Michael Byrne (Bruce Titchener)
Rob and Bruce talk before court proceedings begin. Bruce is angry because the Echo, which a few months earlier had described Rob as a hero, is now branding him a rapist. Justin Bywater says he protested “most vociferously” against this evidence being submitted, but Bruce is scathing, telling Rob that Justin “hasn’t got a clue.” JB refrains from giving him a kicking and reminds Bruce that “I represent the Criminal Prosecution Service, not your son.”
JB then spoils Rob’s day even more by telling him that there’s a chance that ex-wife Jess might give evidence. Rob says “I was certain that she wouldn’t come forward.” “Why?”asks an interested JB, “Didn’t you think that it might be a possibility?” Rob obviously believes that attack is the best form of defence, as he says “Everything that woman says is a lie - she’s insane and she’s never forgiven me for divorcing her.” Isn’t it interesting that all the women in Rob’s life are compulsive liars (except Ursula)? And yet Ursula is the only genuine compulsive liar.
Rob asks JB if he is going to use the statement that he (Rob) gave him about Ian Craig? JB is not convinced, saying that it might look like a smear. Cue another rant from Bruce: “Look at how the other side are behaving - they’re not pulling their punches and neither should you” he snarls, leaving the words ‘you spineless milksop’ unspoken.
Cut to the courtroom, where Ian has just finished his character reference for Helen and is being cross-examined by JB. JB has obviously taken Bruce and Rob’s advice to heart, as he says that it was odd that, if Ian and Helen are best friends (as Ian testified) they didn’t speak for months. JB then strikes below the belt, suggesting that Ian is angry with Rob “because he informed you that your partner had been unfaithful with a Polish seasonal worker and a manager of a large estate.” Ian is floundering and says that he doesn’t see what that has to do with anything. “You don’t like Mr. Titchener. Do you?” JB asks. “No, I don’t, but -” Ian replies, only to be cut off by JB saying “That will be all Mr. Craig.”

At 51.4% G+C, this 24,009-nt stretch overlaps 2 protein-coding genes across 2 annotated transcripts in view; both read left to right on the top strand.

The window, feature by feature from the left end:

Outside the courtroom, a shell-shocked Ian is approached by Shula, who has had troubles getting parked. She asks Ian questions about which court is the trial in, but his mind is elsewhere as he tells her that he has just finished giving evidence. “How did it go?”Shula asks brightly. In a tone reminiscent of a man who has just been told that he has a terminal disease, Ian says “I don’t really want to talk about it - I just want to head off home.” “Why? How awful was it?” Shula persists. Now, there were only two two-syllable word in Ian’s answer, so it couldn’t have been that hard to understand, could it? I bet our readers understood ‘I don’t really want to talk about it’ right away. “I’m sure you’ll find out soon enough,” Ian says, taking his leave and adding: “Word’s bound to get round the village.” If Susan was in the courtroom, you’d put your mortgage on that.
As Ian goes, Rob approaches Shula, who remarks that Ian looked as if he has just gone 20 rounds. Rob says he’s surprised to see Shula there “But it’s appreciated” - words which make Shula gasp. Rob then introduces her as being a fellow member of the Hunt to Bruce, who says “It’s a relief to know there’s at least one decent person who’s on Robert’s side.”
Back in court, JB is arguing that Jess should not be allowed to give evidence, claiming that it’s a dastardly trick sprung on the Court by the Defence. In a spirited reply, in which she frequently ignores hits from Judge Loomis that he’s heard enough, Anna says that, on the contrary, Jess approached them, not the other way around and she appeals that, in the interests of Justice, Jess’s testimony should be heard. The Judge says that he must make his decision on the basis of the law, which begs an interesting question about what a court is for - to uphold the law, or to see that justice is done? He retires to consider his decision.